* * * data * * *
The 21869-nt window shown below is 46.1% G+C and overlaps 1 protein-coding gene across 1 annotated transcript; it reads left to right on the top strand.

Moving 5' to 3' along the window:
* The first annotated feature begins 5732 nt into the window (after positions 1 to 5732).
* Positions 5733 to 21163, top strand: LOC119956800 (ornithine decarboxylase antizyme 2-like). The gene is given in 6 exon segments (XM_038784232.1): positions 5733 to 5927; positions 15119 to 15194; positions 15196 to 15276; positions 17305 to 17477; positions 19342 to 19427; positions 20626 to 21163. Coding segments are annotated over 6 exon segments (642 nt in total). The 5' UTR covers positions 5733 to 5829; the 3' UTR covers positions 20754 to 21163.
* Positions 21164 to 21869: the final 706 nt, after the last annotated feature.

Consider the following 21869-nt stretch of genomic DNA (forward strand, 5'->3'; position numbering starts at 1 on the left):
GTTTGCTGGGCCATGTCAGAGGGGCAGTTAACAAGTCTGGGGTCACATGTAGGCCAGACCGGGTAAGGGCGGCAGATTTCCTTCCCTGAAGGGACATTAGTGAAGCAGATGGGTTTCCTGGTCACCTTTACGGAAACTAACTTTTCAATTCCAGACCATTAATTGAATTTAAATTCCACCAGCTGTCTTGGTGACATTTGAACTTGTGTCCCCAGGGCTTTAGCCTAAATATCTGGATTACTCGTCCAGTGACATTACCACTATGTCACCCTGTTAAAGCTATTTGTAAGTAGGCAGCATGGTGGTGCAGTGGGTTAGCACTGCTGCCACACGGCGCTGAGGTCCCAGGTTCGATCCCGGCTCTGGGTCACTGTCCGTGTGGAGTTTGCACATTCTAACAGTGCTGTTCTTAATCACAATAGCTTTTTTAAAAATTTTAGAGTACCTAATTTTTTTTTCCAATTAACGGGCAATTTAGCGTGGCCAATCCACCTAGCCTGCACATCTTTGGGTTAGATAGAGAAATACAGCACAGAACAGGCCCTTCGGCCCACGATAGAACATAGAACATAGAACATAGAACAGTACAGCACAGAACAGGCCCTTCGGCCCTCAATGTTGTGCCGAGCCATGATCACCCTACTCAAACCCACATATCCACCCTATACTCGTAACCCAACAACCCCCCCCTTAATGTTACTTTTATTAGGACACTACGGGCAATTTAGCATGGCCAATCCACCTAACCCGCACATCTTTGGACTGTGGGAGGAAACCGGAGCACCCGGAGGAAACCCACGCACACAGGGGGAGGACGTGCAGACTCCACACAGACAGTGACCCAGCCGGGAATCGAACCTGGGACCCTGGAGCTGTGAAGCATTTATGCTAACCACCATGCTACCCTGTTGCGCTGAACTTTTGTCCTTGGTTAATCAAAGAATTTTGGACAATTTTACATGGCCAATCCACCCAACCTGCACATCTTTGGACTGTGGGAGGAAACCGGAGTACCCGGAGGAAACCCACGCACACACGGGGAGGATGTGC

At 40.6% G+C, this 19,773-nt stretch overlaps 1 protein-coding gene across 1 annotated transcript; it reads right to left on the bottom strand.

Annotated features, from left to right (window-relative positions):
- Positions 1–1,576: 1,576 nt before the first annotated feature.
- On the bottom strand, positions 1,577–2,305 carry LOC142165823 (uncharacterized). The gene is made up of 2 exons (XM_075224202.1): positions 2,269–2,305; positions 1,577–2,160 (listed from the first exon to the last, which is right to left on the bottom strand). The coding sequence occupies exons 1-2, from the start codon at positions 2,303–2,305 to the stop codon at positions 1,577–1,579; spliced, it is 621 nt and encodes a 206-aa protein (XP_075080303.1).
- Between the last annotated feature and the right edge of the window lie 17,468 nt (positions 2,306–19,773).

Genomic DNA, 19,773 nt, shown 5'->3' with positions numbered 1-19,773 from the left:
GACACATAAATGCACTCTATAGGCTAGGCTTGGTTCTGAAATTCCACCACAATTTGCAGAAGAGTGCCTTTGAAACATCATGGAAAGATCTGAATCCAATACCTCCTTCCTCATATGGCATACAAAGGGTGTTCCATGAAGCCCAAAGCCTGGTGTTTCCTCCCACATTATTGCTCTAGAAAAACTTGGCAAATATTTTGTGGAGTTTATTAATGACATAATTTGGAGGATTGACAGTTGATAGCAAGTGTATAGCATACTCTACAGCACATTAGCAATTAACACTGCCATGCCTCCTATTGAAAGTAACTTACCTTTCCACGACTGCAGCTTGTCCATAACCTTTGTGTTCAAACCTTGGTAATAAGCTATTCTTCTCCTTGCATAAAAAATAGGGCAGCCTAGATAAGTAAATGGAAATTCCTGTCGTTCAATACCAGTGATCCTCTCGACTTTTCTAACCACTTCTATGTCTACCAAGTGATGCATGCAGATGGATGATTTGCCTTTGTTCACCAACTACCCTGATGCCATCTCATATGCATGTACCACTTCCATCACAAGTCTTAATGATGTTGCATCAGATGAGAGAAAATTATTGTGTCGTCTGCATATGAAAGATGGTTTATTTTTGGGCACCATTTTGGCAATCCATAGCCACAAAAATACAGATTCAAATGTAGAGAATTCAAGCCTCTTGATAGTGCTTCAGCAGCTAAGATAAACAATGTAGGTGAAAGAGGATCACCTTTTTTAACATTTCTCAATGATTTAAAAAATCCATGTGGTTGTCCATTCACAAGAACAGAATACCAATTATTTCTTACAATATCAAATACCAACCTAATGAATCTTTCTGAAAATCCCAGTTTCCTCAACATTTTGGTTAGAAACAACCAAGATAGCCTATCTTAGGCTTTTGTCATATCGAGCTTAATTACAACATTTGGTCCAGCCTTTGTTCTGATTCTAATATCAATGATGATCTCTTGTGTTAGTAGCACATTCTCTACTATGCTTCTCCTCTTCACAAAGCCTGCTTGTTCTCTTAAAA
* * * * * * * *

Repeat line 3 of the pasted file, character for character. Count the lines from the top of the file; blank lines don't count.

* The first annotated feature begins 5732 nt into the window (after positions 1 to 5732).